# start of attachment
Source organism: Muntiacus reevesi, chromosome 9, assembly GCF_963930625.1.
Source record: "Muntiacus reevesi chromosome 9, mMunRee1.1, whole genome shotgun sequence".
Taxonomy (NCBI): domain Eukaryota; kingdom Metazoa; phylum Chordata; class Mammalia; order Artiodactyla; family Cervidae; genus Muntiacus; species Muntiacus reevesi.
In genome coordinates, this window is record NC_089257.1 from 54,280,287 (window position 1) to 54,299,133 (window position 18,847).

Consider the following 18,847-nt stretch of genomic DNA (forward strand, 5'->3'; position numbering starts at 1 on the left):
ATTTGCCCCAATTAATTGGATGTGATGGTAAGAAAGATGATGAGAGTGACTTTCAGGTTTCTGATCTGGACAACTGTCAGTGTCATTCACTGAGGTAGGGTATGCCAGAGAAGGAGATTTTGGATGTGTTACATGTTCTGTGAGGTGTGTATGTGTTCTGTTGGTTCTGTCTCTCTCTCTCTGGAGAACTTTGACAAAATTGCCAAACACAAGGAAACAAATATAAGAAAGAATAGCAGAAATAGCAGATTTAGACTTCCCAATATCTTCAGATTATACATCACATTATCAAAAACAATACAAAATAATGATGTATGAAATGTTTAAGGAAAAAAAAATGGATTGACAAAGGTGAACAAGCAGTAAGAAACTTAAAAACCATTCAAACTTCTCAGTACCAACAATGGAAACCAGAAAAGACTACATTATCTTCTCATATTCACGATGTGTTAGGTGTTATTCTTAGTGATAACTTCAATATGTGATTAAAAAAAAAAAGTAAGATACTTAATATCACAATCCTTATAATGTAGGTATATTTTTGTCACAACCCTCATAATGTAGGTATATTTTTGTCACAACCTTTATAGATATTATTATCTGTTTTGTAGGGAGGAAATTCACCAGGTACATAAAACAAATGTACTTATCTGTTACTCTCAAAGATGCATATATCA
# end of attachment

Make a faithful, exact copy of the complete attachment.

Source organism: Muntiacus reevesi, chromosome 9, assembly GCF_963930625.1.
Source record: "Muntiacus reevesi chromosome 9, mMunRee1.1, whole genome shotgun sequence".
Taxonomy (NCBI): domain Eukaryota; kingdom Metazoa; phylum Chordata; class Mammalia; order Artiodactyla; family Cervidae; genus Muntiacus; species Muntiacus reevesi.
In genome coordinates, this window is record NC_089257.1 from 54,280,287 (window position 1) to 54,299,133 (window position 18,847).

Consider the following 18,847-nt stretch of genomic DNA (forward strand, 5'->3'; position numbering starts at 1 on the left):
ATTTGCCCCAATTAATTGGATGTGATGGTAAGAAAGATGATGAGAGTGACTTTCAGGTTTCTGATCTGGACAACTGTCAGTGTCATTCACTGAGGTAGGGTATGCCAGAGAAGGAGATTTTGGATGTGTTACATGTTCTGTGAGGTGTGTATGTGTTCTGTTGGTTCTGTCTCTCTCTCTCTGGAGAACTTTGACAAAATTGCCAAACACAAGGAAACAAATATAAGAAAGAATAGCAGAAATAGCAGATTTAGACTTCCCAATATCTTCAGATTATACATCACATTATCAAAAACAATACAAAATAATGATGTATGAAATGTTTAAGGAAAAAAAAATGGATTGACAAAGGTGAACAAGCAGTAAGAAACTTAAAAACCATTCAAACTTCTCAGTACCAACAATGGAAACCAGAAAAGACTACATTATCTTCTCATATTCACGATGTGTTAGGTGTTATTCTTAGTGATAACTTCAATATGTGATTAAAAAAAAAAAGTAAGATACTTAATATCACAATCCTTATAATGTAGGTATATTTTTGTCACAACCCTCATAATGTAGGTATATTTTTGTCACAACCTTTATAGATATTATTATCTGTTTTGTAGGGAGGAAATTCACCAGGTACATAAAACAAATGTACTTATCTGTTACTCTCAAAGATGCATATATCA